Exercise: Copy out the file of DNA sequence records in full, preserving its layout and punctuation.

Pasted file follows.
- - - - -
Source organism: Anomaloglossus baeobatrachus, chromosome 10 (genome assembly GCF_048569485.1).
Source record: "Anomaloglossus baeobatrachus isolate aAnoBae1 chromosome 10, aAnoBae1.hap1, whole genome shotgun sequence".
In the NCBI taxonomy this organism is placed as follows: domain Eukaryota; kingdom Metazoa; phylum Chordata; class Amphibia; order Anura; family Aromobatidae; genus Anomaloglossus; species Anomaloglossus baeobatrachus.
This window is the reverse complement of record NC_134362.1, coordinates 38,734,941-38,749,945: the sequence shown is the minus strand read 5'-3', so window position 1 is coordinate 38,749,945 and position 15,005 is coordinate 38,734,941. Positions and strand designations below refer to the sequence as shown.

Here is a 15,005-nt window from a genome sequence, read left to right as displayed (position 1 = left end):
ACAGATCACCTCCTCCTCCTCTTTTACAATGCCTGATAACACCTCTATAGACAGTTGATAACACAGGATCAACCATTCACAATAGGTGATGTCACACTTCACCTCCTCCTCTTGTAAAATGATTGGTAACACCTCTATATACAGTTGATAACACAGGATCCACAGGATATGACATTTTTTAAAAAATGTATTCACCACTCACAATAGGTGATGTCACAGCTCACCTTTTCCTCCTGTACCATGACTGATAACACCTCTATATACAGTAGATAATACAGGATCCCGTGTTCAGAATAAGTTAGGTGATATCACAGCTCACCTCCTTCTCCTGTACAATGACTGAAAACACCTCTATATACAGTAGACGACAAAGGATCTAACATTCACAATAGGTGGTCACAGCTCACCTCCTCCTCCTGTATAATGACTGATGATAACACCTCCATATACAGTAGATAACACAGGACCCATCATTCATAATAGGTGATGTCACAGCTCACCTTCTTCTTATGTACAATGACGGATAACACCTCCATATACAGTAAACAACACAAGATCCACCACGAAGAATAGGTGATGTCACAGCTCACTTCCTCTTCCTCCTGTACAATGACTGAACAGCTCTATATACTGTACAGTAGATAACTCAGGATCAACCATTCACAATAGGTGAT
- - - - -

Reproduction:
Source organism: Anomaloglossus baeobatrachus, chromosome 10 (genome assembly GCF_048569485.1).
Source record: "Anomaloglossus baeobatrachus isolate aAnoBae1 chromosome 10, aAnoBae1.hap1, whole genome shotgun sequence".
In the NCBI taxonomy this organism is placed as follows: domain Eukaryota; kingdom Metazoa; phylum Chordata; class Amphibia; order Anura; family Aromobatidae; genus Anomaloglossus; species Anomaloglossus baeobatrachus.
This window is the reverse complement of record NC_134362.1, coordinates 38,734,941-38,749,945: the sequence shown is the minus strand read 5'-3', so window position 1 is coordinate 38,749,945 and position 15,005 is coordinate 38,734,941. Positions and strand designations below refer to the sequence as shown.

Here is a 15,005-nt window from a genome sequence, read left to right as displayed (position 1 = left end):
ACAGATCACCTCCTCCTCCTCTTTTACAATGCCTGATAACACCTCTATAGACAGTTGATAACACAGGATCAACCATTCACAATAGGTGATGTCACACTTCACCTCCTCCTCTTGTAAAATGATTGGTAACACCTCTATATACAGTTGATAACACAGGATCCACAGGATATGACATTTTTTAAAAAATGTATTCACCACTCACAATAGGTGATGTCACAGCTCACCTTTTCCTCCTGTACCATGACTGATAACACCTCTATATACAGTAGATAATACAGGATCCCGTGTTCAGAATAAGTTAGGTGATATCACAGCTCACCTCCTTCTCCTGTACAATGACTGAAAACACCTCTATATACAGTAGACGACAAAGGATCTAACATTCACAATAGGTGGTCACAGCTCACCTCCTCCTCCTGTATAATGACTGATGATAACACCTCCATATACAGTAGATAACACAGGACCCATCATTCATAATAGGTGATGTCACAGCTCACCTTCTTCTTATGTACAATGACGGATAACACCTCCATATACAGTAAACAACACAAGATCCACCACGAAGAATAGGTGATGTCACAGCTCACTTCCTCTTCCTCCTGTACAATGACTGAACAGCTCTATATACTGTACAGTAGATAACTCAGGATCAACCATTCACAATAGGTGAT